Due to: This phrase is used to indicate a cause or reason for something. It is a formal way to explain the origin or source of a problem or issue. For example, “The flight was delayed due to bad weather conditions.”

“Due to” and “because of” are synonymous expressions. “Due to” is particularly useful for assigning blame or explaining reasons.

For instance, the following sentence illustrates the use of “due to” to explain why someone couldn’t go to school: “I couldn’t go to school due to the car breakdown.”



Although/ Nevertheless: These words are used to express contrast or opposition between two ideas. Although it is used to introduce a contrasting idea, while nevertheless is used to acknowledge a counterpoint while still maintaining the original argument. For example, “Although I enjoy travelling, I prefer staying at home to relax. Nevertheless, I plan to take a short trip next month.”

“Although” is often substituted for “however” in a sentence. Here’s an example sentence that showcases this usage:

“I need to work out tomorrow, although I have a lot of other tasks to do.”

This usage can make the sentence more complex, which is something that examiners might appreciate.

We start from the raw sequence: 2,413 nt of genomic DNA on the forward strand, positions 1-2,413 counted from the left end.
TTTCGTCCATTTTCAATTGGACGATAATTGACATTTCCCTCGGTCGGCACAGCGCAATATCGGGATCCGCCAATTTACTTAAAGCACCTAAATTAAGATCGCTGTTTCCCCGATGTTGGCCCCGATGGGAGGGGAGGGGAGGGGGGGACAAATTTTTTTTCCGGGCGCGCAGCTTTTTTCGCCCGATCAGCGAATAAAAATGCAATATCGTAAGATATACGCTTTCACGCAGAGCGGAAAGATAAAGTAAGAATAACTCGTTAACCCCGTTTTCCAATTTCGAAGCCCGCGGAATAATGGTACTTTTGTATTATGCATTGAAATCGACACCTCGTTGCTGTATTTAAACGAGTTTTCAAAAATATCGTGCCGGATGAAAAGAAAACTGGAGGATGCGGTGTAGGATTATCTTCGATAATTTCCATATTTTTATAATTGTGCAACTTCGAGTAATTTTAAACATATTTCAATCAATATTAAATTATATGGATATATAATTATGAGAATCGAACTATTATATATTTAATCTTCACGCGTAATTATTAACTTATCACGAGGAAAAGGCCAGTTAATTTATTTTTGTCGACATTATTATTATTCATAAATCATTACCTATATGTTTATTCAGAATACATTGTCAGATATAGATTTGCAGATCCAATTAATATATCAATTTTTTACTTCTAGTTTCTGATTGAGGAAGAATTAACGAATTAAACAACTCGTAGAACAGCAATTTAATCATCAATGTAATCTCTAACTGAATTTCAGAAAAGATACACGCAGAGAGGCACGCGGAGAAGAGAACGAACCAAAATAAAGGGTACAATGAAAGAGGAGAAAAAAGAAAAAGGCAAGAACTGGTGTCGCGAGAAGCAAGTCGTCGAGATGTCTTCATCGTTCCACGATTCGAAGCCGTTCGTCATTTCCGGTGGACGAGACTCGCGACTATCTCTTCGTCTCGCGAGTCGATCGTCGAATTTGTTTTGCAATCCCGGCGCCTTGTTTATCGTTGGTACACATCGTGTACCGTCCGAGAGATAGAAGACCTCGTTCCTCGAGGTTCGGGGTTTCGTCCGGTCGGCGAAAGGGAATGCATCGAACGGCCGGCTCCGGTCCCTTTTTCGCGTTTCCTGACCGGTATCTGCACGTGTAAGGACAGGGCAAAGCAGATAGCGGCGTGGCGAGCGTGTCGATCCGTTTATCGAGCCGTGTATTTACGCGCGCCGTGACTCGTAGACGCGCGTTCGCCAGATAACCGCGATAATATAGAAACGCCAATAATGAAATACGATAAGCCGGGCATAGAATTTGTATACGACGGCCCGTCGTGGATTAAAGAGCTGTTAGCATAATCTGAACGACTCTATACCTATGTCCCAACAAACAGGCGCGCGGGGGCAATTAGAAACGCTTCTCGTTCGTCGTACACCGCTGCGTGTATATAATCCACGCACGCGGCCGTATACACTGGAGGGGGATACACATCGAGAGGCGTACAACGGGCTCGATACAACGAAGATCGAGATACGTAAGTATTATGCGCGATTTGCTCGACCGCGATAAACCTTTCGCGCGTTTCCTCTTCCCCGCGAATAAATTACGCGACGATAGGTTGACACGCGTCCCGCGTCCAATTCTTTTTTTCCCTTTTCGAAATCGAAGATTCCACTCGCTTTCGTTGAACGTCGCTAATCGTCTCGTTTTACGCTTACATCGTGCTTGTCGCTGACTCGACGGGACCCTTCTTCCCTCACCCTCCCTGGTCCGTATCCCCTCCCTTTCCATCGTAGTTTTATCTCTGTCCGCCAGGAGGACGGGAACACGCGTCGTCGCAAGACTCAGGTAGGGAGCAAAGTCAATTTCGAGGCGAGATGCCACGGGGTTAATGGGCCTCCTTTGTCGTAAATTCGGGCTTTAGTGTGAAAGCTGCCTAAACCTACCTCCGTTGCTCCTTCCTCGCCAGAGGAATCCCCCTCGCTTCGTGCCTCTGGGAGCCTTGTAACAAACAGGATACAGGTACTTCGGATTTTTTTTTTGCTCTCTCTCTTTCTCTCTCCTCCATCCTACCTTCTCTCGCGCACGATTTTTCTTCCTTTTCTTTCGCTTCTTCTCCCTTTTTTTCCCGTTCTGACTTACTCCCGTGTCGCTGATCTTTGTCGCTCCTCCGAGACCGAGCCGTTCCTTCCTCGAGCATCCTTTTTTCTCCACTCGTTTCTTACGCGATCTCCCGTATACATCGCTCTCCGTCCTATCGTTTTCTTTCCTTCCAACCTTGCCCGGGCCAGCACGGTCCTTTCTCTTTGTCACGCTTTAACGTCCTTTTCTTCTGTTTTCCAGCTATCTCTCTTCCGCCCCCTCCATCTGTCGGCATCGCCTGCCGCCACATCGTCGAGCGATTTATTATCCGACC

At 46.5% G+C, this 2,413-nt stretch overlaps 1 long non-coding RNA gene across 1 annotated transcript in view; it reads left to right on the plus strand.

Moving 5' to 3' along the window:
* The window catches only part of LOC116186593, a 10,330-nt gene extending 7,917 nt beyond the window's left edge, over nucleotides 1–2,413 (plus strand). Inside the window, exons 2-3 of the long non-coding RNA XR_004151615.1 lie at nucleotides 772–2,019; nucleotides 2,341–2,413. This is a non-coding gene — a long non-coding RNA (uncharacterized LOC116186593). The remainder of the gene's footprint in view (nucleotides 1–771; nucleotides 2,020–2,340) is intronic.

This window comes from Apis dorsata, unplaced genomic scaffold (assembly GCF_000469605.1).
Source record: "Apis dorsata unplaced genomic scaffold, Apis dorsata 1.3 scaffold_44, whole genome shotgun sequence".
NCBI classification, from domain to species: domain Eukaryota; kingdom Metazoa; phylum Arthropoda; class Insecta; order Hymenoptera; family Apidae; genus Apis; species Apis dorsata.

“Nevertheless” can be used interchangeably with “however” as they have the same meaning, but “nevertheless” tends to stand out more. Additionally, “nevertheless” can be used to replace the word “but.” Here’s an example sentence that demonstrates this:

“I know it’s risky, nevertheless, I think we should proceed with the plan.”

In this sentence, “nevertheless” is used in place of “however” and also replaces the word “but,” emphasizing the contrast between the two parts of the sentence.



In conclusion, using appropriate vocabulary is essential to achieving a high score in the CELPIP exam. These 10 BEST Words to Use in CELPIP speaking and writing – surprisingly, conspicuously, given that, since, senseless, extremely, also, needless to say, due to, although, and nevertheless – are powerful tools to enhance your communication skills and make your writing and speaking more engaging and effective. With practice and dedication, you can master the use of these words and improve your scores in the CELPIP exam.